Countries around the world mark Bi Visibility Day

Illustrated rainbow pride flag on a pink background.

Today marks Bi Visibility Day, an initiative created to celebrate bisexuality and diversity within the LGBT community.

Observed each year on 23 September, Bi Visibility Day is designed to raise awareness about bisexuality and the issues that bisexual people face in their day-to-day lives.

Countries including the US, Britain, Australia, Germany, Japan and New Zealand are marking the event.

Since 1999, the LGBT community has been encouraged to celebrate the day with dinner parties, talks, film screenings, flag-flying and balloon launches. The day is being marked with events in Brighton, Manchester, London and Swansea.

Research published in May by the European Union Agency for Fundamental Rights (FRA) found that bisexual people experience higher levels of discrimination at work than gay men.

Bisexual people were also more likely to feel they have to hide their sexual orientation at work than lesbians and gay men.

Bisexual women were less likely to report discrimination, believing it would not be taken seriously as it “happens all the time.”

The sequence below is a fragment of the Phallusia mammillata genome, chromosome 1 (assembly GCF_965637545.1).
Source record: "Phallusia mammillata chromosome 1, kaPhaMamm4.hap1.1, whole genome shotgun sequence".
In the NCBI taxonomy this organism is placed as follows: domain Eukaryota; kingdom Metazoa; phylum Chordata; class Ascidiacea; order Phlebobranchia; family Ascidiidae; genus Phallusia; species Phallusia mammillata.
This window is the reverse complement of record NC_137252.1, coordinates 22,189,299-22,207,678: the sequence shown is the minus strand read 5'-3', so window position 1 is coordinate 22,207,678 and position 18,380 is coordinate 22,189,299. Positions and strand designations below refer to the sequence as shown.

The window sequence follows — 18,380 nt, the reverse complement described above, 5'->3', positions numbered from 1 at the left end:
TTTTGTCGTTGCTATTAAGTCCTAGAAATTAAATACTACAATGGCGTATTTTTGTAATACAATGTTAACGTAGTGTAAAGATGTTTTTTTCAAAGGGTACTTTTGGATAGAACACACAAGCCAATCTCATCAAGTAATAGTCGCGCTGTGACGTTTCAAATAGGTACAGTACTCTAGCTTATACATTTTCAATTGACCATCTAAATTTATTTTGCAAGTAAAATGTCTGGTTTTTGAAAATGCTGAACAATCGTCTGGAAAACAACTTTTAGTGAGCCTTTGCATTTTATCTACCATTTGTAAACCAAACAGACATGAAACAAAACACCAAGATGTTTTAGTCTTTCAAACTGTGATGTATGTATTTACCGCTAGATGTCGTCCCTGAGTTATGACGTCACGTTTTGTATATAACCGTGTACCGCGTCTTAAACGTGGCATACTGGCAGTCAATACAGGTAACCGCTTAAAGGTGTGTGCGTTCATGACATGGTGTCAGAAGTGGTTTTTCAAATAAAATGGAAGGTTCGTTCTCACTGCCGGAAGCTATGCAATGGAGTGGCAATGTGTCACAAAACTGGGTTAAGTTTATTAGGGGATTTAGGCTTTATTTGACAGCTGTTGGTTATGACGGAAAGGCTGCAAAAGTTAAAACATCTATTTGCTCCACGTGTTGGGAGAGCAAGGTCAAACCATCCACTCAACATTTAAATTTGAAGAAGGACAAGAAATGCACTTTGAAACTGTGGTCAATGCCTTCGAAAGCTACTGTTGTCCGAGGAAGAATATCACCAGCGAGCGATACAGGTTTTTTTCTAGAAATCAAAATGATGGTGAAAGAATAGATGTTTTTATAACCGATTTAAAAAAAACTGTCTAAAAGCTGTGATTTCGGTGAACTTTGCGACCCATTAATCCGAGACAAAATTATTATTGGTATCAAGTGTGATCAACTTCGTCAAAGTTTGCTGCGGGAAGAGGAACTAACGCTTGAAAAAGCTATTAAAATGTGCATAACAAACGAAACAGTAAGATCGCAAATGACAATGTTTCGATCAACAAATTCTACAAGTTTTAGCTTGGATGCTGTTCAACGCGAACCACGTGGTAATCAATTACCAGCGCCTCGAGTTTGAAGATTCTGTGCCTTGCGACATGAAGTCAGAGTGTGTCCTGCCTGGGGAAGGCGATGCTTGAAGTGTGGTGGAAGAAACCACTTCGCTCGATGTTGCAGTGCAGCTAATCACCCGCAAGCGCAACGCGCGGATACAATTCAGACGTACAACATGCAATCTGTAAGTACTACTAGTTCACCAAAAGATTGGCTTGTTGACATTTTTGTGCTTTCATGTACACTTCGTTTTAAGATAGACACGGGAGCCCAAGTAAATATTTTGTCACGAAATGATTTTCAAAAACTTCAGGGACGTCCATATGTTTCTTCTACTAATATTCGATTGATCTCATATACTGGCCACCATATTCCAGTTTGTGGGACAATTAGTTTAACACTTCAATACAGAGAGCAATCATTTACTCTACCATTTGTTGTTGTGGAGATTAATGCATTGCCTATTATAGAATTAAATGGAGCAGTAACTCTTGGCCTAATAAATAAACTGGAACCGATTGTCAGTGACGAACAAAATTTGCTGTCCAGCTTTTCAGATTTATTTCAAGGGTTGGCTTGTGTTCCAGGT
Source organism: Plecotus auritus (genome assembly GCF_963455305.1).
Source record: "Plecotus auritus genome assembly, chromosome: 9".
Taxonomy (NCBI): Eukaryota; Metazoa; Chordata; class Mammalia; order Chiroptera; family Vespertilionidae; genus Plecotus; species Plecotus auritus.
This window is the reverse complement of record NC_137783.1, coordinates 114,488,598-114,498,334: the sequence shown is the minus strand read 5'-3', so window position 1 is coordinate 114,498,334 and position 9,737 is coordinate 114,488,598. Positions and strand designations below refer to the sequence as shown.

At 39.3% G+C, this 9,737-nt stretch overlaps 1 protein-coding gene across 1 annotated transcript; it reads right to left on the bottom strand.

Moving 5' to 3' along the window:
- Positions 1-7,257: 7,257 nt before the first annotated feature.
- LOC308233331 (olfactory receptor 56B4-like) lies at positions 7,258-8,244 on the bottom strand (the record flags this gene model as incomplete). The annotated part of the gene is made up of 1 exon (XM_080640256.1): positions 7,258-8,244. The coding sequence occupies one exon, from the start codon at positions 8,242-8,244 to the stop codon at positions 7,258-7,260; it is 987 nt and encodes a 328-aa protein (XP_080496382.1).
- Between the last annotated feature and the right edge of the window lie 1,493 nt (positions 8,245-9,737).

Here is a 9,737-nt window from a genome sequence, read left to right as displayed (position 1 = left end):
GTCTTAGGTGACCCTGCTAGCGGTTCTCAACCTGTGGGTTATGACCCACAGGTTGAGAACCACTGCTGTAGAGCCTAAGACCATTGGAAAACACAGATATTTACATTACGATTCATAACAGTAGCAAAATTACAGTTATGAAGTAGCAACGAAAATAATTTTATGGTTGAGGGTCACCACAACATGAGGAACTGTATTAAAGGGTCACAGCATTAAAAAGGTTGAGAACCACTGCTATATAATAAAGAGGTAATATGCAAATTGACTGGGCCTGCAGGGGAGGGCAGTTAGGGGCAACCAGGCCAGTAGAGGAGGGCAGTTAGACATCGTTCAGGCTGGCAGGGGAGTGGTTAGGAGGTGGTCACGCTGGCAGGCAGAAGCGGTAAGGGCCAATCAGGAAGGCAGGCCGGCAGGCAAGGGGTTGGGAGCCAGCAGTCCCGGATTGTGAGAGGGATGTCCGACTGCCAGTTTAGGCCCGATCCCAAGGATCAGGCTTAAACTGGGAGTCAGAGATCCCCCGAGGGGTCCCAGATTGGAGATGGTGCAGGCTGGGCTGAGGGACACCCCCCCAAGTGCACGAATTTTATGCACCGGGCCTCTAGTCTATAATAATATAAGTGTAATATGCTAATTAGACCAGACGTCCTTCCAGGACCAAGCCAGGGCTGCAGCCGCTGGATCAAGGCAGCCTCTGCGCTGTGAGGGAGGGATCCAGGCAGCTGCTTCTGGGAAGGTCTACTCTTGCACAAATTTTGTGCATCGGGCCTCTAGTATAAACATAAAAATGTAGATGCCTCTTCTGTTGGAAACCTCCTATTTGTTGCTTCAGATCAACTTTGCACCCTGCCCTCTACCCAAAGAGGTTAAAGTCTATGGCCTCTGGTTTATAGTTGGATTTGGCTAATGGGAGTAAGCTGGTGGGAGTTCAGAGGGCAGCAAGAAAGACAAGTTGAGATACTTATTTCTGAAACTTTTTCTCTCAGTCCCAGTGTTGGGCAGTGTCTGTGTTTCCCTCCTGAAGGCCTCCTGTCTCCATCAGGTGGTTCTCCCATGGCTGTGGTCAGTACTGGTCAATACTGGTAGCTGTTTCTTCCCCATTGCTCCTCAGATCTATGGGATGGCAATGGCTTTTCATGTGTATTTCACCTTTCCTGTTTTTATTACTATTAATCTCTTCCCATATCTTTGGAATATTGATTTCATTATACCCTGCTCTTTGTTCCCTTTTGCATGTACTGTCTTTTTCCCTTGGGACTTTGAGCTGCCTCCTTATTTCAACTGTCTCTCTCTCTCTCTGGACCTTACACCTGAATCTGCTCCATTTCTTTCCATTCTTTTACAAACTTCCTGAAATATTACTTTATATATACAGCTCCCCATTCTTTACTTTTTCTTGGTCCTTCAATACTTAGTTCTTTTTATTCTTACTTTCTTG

The International Gay and Lesbian Association Europe (ILGA-Europe), who are supporting the day, said that results “make it clear that more specific and targeted legal, policy and social changes need to be initiated by European and national decision makers to protect people from discrimination on the grounds of sexual orientation.”

ILGA-Europe says that it wants the LGBT community to “take a leading role in tackling prejudice against bisexual people and challenge normative approach to identity and sexuality.”

The group adds that in addition to discrimination and violence, “the bisexual community often experiences lack of understanding and acceptance by society in general and also lesbian and gay communities.”

UNISON, one of the UK’s largest trade unions, is marking the day by launching a new fact sheet to help challenge discrimination against bisexual workers. 

The union, which has over 1.3 million members, said: “Bisexual people face particular issues at work. They can feel very isolated, experiencing stigma from both straight colleagues and lesbian and gay colleagues.

“Although such discrimination is unlawful and many workplace equality policies refer to lesbian, gay and bisexual people, few do more than pay lip service to the existence and rights of bisexual workers.”

In July, a Human Resources professional for the Ministry of Defence LGBT Network said that ‘B’ and ‘T’ still represent significant hurdles for full LGBT acceptance.

Robert Malpass said: “The kind of hidden agenda, if you like, is ‘B’ and ‘T’. I think biphobia and bi issues are certainly the new frontier for us in the LGBT group and society generally.”

More information about Bi Visibility Day can be found here.